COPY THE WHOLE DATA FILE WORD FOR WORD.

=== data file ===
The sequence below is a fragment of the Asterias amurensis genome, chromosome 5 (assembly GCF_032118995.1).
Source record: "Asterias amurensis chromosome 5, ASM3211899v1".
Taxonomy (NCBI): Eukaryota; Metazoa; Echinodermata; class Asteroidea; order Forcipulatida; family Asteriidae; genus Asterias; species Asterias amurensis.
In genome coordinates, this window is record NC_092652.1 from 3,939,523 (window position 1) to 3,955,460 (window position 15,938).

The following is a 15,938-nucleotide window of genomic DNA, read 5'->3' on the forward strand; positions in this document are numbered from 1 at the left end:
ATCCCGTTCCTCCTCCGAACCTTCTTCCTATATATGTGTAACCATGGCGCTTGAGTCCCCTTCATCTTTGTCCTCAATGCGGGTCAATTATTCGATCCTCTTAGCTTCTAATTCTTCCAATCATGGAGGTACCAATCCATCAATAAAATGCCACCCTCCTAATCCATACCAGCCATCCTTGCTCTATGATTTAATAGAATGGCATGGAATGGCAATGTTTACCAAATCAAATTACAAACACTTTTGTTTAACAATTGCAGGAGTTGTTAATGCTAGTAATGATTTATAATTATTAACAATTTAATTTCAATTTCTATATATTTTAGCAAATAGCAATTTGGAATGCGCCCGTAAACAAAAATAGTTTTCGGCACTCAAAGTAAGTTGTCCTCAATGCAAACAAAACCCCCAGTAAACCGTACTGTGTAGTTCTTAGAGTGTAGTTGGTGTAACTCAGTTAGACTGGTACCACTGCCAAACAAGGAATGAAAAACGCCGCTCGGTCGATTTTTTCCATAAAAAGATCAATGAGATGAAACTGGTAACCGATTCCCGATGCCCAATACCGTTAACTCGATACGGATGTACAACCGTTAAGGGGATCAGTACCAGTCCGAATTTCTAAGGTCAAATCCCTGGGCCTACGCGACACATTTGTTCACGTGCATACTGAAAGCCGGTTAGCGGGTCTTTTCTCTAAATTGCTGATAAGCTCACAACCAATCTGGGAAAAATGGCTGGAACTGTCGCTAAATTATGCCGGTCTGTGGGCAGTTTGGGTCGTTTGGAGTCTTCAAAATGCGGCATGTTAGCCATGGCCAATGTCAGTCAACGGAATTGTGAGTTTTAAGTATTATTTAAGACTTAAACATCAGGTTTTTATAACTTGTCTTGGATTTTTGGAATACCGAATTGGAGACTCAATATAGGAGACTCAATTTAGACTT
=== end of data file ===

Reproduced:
The sequence below is a fragment of the Asterias amurensis genome, chromosome 5 (assembly GCF_032118995.1).
Source record: "Asterias amurensis chromosome 5, ASM3211899v1".
Taxonomy (NCBI): Eukaryota; Metazoa; Echinodermata; class Asteroidea; order Forcipulatida; family Asteriidae; genus Asterias; species Asterias amurensis.
In genome coordinates, this window is record NC_092652.1 from 3,939,523 (window position 1) to 3,955,460 (window position 15,938).

The following is a 15,938-nucleotide window of genomic DNA, read 5'->3' on the forward strand; positions in this document are numbered from 1 at the left end:
ATCCCGTTCCTCCTCCGAACCTTCTTCCTATATATGTGTAACCATGGCGCTTGAGTCCCCTTCATCTTTGTCCTCAATGCGGGTCAATTATTCGATCCTCTTAGCTTCTAATTCTTCCAATCATGGAGGTACCAATCCATCAATAAAATGCCACCCTCCTAATCCATACCAGCCATCCTTGCTCTATGATTTAATAGAATGGCATGGAATGGCAATGTTTACCAAATCAAATTACAAACACTTTTGTTTAACAATTGCAGGAGTTGTTAATGCTAGTAATGATTTATAATTATTAACAATTTAATTTCAATTTCTATATATTTTAGCAAATAGCAATTTGGAATGCGCCCGTAAACAAAAATAGTTTTCGGCACTCAAAGTAAGTTGTCCTCAATGCAAACAAAACCCCCAGTAAACCGTACTGTGTAGTTCTTAGAGTGTAGTTGGTGTAACTCAGTTAGACTGGTACCACTGCCAAACAAGGAATGAAAAACGCCGCTCGGTCGATTTTTTCCATAAAAAGATCAATGAGATGAAACTGGTAACCGATTCCCGATGCCCAATACCGTTAACTCGATACGGATGTACAACCGTTAAGGGGATCAGTACCAGTCCGAATTTCTAAGGTCAAATCCCTGGGCCTACGCGACACATTTGTTCACGTGCATACTGAAAGCCGGTTAGCGGGTCTTTTCTCTAAATTGCTGATAAGCTCACAACCAATCTGGGAAAAATGGCTGGAACTGTCGCTAAATTATGCCGGTCTGTGGGCAGTTTGGGTCGTTTGGAGTCTTCAAAATGCGGCATGTTAGCCATGGCCAATGTCAGTCAACGGAATTGTGAGTTTTAAGTATTATTTAAGACTTAAACATCAGGTTTTTATAACTTGTCTTGGATTTTTGGAATACCGAATTGGAGACTCAATATAGGAGACTCAATTTAGACTT